Rudyard Kipling (1865–1936). Verse: 1885–1918. 1922.
For things are running crossways, and Maggie and I are out.
And I know she is exacting, and she says I am a brute.
In the soft blue veil of the vapour musing on Maggie’s face.
But the prettiest cheeks must wrinkle, the truest of loves must pass.
But the best cigar in an hour is finished and thrown away—
But I could not throw away Maggie for fear o’ the talk o’ the town!
With never another Maggie to purchase for love or gold!
And Love’s torch stinking and stale, like the butt of a dead cigar—
With never a new one to light tho’ it’s charred and black to the socket!
Here is a mild Manilla—there is a wifely smile.
Or a harem of dusky beauties fifty tied in a string?
And never a one of the fifty to sneer at a rival bride?
Peace in the hush of the twilight, balm ere my eyelids close,
With only a Suttee’s passion—to do their duty and burn.
Five times other fifties shall be my servants instead.
When they hear my harem is empty will send me my brides again.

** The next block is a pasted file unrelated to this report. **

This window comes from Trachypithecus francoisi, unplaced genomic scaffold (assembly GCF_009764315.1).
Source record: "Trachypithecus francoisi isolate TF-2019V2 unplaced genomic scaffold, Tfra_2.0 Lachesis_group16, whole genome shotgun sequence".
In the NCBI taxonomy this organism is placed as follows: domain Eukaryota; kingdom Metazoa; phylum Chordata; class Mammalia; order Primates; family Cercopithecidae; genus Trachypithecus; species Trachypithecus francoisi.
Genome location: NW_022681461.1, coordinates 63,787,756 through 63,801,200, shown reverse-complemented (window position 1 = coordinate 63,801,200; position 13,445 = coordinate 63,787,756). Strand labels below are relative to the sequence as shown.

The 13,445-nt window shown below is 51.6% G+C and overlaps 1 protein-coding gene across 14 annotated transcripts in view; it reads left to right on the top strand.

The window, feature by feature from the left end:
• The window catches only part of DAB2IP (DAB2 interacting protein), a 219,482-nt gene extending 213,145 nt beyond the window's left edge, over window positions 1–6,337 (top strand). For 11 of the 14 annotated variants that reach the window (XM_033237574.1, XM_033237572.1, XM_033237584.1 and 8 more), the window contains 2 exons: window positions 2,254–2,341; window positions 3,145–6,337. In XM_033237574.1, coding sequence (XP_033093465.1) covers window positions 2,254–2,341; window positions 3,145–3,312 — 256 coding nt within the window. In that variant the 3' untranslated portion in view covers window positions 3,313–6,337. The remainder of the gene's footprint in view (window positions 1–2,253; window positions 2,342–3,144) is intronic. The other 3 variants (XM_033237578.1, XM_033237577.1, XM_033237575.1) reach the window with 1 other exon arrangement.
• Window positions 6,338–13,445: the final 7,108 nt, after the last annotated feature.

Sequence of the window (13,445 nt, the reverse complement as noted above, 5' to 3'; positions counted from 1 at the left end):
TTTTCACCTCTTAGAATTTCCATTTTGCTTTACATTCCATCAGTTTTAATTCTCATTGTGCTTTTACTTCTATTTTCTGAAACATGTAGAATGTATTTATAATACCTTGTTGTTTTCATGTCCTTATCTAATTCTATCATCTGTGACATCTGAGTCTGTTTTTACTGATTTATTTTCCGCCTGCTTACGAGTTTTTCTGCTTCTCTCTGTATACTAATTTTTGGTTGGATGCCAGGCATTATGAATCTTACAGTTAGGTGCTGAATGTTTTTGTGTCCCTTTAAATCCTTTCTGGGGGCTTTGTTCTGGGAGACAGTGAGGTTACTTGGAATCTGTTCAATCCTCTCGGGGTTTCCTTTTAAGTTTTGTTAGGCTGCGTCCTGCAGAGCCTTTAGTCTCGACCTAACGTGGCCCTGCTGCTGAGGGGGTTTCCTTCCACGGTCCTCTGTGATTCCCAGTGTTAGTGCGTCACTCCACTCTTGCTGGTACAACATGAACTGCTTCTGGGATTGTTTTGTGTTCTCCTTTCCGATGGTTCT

So long as the gulls are nesting, so long as the showers fall.
And the Moor and the Mormon shall envy who read of the tale of my brides.
The wee little whimpering Love and the great god Nick o’ Teen.
But I have been Priest of Cabanas a matter of seven year;
Of stumps that I burned to Friendship and Pleasure and Work and Fight.
But the only light on the marshes is the Will-o’-the-Wisp of Love.
Since a puff of tobacco can cloud it, shall I follow the fitful fire?
Old friends, and who is Maggie that I should abandon you?
And a woman is only a woman, but a good Cigar is a Smoke.
If Maggie will have no rival, I’ll have no Maggie for Spouse!